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Sleep Restriction - The Nuclear Weapon for Insomnia

Posted Oct 03 2012 11:48pm

I've tried this, and know that it's the "go-to" cure for insomnia that every expert finally ends up at. As long as there's not another root for your sleeplessness (co-morbid or secondary insomnia), then this should work.

But it's hard. Very hard. 

By using the natural sleep pressure you build up during the day to help us reboot your brain, you can permanently rewire yourself to sleep.

This method relies on an incredible strong personal will, but if you can pull it off, it will brute-force you back into a regular sleep pattern.

So here, in a very truncated form are the steps you need to take to try sleep restriction:

  1. Because we use the power of sleep pressure with this technique, it's important that you don't nap during the duration of the program.
  2. It's important that you  keep a journal  during your sleep restriction experiment. You need to know where you're at all the time.
  3. Calculate the amount of time you actually spend  asleep in bed  at night. You'll need the journal for this. We're talking about the actual sleep you get, not the time you spend awake in bed. You might try inexpensive smartphone apps like  Zeo  for the iPhone or  Sleep As Android  for an Android phone.
  4. Regardless of how much you sleep, the minimum sleep time you need to start at is 5 hours. Hopefully, you do better than that. For our example, we'll say you are a hopeless insomniac get 4 hours of sleep at night - so the number we'll use here is the minimum - 5 hours. If you sleep 6 hours a night, use 6. But I wonder if you're really an insomniac with that amount of sleep?!!?
  5. Use the time you need to be up earliest in the morning as your new waking timeevery day (maybe it's 6:15am).  Work backwards from that waking time to determine your new bedtime. If it's 6:15am and we subtract 5 hours, your new bedtime would be 1:15amevery night.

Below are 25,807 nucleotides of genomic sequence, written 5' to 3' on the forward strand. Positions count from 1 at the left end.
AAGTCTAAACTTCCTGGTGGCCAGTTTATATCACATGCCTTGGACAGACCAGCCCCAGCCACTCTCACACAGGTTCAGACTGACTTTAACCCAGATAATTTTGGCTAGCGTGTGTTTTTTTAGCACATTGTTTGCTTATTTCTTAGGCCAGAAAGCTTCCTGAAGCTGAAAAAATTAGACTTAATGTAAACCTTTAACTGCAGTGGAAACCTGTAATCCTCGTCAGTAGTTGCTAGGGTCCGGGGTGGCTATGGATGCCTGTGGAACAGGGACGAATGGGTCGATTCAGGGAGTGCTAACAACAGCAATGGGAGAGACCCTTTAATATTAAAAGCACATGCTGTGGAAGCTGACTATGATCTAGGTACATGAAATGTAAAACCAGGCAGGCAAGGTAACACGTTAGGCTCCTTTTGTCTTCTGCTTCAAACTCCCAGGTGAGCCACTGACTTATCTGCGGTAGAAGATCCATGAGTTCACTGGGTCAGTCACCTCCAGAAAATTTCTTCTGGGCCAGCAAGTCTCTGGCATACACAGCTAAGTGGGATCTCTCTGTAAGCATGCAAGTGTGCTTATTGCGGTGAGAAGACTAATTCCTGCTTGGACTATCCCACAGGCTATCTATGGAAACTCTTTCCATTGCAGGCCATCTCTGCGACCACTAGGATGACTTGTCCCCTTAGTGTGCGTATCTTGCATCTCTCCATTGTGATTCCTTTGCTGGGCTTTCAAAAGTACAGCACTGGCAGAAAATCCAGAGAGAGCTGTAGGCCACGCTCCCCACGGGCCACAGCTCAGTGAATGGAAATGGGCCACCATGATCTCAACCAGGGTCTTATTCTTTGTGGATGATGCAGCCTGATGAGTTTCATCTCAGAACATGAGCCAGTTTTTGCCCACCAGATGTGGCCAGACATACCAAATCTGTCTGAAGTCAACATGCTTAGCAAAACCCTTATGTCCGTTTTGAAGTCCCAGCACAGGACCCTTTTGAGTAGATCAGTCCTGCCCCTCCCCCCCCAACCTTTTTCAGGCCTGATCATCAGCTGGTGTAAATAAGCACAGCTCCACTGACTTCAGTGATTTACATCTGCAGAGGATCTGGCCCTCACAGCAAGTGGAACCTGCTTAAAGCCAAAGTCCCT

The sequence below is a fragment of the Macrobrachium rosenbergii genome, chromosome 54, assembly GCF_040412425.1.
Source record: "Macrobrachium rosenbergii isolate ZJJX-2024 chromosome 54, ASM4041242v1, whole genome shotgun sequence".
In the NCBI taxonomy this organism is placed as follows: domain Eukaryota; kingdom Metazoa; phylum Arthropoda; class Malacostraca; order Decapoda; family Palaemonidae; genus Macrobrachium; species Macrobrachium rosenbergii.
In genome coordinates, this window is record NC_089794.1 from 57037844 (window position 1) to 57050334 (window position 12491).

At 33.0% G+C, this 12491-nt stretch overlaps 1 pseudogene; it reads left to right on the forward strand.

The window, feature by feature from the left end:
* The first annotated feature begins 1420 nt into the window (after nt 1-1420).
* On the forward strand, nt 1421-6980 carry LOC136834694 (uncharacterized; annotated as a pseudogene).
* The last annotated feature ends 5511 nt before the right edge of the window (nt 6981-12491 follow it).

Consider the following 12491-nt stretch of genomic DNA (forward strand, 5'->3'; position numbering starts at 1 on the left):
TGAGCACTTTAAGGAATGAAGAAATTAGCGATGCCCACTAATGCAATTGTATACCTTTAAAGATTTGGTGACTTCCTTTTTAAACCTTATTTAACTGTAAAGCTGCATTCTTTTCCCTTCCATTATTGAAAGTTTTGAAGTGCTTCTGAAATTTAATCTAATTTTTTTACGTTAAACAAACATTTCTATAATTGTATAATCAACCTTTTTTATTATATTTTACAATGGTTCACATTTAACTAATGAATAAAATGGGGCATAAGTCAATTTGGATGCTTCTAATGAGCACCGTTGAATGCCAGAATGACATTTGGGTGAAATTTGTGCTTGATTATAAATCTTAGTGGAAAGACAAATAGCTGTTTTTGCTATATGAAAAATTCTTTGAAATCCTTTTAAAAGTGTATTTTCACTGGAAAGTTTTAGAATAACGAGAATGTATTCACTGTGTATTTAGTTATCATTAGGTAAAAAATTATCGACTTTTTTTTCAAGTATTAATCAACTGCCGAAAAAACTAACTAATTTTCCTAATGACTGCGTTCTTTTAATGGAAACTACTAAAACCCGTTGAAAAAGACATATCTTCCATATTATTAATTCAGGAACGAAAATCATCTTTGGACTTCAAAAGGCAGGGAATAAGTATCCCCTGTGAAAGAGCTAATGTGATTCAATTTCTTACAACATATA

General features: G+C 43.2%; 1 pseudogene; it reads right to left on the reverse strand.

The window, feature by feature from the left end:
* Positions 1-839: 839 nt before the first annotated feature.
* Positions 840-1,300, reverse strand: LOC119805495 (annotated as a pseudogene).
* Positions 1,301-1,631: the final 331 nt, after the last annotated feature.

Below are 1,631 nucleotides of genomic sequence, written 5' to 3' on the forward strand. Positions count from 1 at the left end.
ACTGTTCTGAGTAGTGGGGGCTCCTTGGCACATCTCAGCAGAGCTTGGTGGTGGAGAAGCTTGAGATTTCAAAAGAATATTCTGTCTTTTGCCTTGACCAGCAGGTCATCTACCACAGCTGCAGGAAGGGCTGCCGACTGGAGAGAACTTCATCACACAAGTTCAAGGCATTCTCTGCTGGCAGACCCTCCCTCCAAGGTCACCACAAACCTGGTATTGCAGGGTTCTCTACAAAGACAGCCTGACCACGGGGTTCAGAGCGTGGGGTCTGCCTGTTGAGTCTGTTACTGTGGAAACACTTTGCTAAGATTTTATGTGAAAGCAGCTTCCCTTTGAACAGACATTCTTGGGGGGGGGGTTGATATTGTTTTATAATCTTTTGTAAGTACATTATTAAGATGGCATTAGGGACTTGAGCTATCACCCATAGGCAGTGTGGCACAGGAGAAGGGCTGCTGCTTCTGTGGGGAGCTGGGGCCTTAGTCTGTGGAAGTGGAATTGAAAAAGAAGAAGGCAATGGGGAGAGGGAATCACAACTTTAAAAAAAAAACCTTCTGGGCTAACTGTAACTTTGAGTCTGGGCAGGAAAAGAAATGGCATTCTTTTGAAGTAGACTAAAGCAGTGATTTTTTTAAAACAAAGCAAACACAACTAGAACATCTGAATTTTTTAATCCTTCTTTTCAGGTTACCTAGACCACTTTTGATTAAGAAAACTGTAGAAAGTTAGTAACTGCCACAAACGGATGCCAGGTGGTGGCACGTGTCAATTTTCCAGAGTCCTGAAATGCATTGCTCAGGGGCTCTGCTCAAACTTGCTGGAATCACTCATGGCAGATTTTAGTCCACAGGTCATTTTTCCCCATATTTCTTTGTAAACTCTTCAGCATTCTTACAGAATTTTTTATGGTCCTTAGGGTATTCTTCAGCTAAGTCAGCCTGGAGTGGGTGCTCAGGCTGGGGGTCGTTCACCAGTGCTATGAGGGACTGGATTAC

6. Go to bed at 1:15am for the next two weeks, regardless of how tired you feel. Wake up at 6:15am every day regardless of how well you've slept that night. There can beno exceptions  to this new 1:15am-6:15am schedule for the duration of the two weeks.
  7. Hopefully, sometime during this period you will start to sleep through the whole night. If it doesn't happen, and you can seriously say you've given it a real try, extend the experiment another week. If this still fails, seek out a sleep clinic!! You have a bigger problem than can be solved here, and something else is afoot. Know that you've done yourself no serious harm with this experiment.
  8. If you passed Step 7, and are sleeping through the 5 hours, extend the time in bed another 15 minutes for the next 2 weeks. That means bedtime will now be 1:00am. Still get up at 6:15am. Same program as with Step 7.
  9. After 2 weeks of doing this,  and  sleeping through the whole time, extend it another 15 minutes - making bedtime 12:45am. If you are not sleeping through the whole time, continue another week. If this fails, cut back to 5 hours and try it over again. Repeat the above, taking 15 minute steps every week.
  10. When you are around 7 hours total sleep, you are now looking for your new permanent bedtime. Sometime in the next few weeks you'll get to a time where sleep is not improving anymore (quantity and quality). For example, bed at 11:15pm, and waking up at 6:15am, we find we aren't sleeping any more than from 11:30pm-6:15am. At this point revert back to your previous "best sleep" time and stay there - 11:30pm is your new bedtime, and 6:15am is your new risetime - giving you 6 hours and 45 minutes of good, quality sleep every night.
Understand that this is incredibly hard to do, as your urge to sleep is very very strong, but I've never heard of anyone with primary insomnia that didn't return to normal sleep after successfully trying this method.
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